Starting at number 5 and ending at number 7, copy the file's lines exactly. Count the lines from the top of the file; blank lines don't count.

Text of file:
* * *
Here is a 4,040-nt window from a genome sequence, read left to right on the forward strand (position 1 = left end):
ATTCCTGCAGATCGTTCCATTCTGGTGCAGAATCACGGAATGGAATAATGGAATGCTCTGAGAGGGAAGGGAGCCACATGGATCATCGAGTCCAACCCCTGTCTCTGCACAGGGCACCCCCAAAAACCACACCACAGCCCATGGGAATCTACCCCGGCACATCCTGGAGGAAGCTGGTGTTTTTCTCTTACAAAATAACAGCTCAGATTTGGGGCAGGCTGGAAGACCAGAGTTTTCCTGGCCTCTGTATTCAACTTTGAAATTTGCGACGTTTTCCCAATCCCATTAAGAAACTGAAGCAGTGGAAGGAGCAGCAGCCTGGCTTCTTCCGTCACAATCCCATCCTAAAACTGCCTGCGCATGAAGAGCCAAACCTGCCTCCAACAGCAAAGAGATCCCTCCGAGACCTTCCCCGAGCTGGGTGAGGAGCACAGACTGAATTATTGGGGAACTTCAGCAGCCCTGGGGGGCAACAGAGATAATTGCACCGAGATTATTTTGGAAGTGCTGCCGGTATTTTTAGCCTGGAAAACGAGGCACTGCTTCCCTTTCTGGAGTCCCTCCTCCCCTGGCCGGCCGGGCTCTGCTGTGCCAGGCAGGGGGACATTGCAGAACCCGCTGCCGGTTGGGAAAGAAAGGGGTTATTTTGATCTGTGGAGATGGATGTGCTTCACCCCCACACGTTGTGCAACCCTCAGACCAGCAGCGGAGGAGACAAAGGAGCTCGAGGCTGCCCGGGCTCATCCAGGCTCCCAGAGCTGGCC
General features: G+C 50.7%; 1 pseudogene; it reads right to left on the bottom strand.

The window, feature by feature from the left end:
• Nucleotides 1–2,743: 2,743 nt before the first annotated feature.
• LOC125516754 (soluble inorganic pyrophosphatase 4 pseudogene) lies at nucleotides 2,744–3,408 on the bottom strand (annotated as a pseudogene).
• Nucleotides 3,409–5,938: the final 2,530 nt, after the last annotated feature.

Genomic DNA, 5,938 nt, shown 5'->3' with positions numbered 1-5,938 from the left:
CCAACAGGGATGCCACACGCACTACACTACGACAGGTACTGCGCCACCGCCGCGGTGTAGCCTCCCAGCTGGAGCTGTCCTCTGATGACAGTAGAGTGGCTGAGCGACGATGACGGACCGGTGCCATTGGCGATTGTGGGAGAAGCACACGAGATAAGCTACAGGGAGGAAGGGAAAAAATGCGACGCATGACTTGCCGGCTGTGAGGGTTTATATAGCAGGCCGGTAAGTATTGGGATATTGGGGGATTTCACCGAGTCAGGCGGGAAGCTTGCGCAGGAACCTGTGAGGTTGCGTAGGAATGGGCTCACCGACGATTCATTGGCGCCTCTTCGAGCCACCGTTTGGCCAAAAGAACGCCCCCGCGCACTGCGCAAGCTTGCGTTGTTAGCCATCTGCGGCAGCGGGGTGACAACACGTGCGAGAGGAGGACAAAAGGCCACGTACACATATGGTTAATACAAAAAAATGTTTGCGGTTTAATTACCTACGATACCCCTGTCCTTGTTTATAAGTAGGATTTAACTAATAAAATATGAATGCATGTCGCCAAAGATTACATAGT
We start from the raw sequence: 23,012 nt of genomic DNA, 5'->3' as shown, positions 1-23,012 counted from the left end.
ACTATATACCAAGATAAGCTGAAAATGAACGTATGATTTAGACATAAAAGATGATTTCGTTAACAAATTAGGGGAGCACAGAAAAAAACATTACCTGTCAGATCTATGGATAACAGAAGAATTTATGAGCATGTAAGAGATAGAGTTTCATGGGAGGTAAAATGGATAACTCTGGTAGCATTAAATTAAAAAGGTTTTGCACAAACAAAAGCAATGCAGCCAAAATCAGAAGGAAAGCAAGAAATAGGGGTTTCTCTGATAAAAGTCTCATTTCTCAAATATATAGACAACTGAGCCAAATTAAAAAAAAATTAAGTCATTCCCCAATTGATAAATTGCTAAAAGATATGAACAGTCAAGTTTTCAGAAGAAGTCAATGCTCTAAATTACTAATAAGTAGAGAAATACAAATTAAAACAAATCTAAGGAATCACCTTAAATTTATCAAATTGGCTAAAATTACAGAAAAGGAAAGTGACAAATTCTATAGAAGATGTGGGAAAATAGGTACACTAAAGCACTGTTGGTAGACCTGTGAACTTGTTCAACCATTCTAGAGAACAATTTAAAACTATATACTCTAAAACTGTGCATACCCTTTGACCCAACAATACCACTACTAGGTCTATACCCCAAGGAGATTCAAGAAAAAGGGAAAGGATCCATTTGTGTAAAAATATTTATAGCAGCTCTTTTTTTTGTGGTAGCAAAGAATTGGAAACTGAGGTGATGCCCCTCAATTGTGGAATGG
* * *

• Nucleotides 1–2,743: 2,743 nt before the first annotated feature.
• LOC125516754 (soluble inorganic pyrophosphatase 4 pseudogene) lies at nucleotides 2,744–3,408 on the bottom strand (annotated as a pseudogene).
• Nucleotides 3,409–5,938: the final 2,530 nt, after the last annotated feature.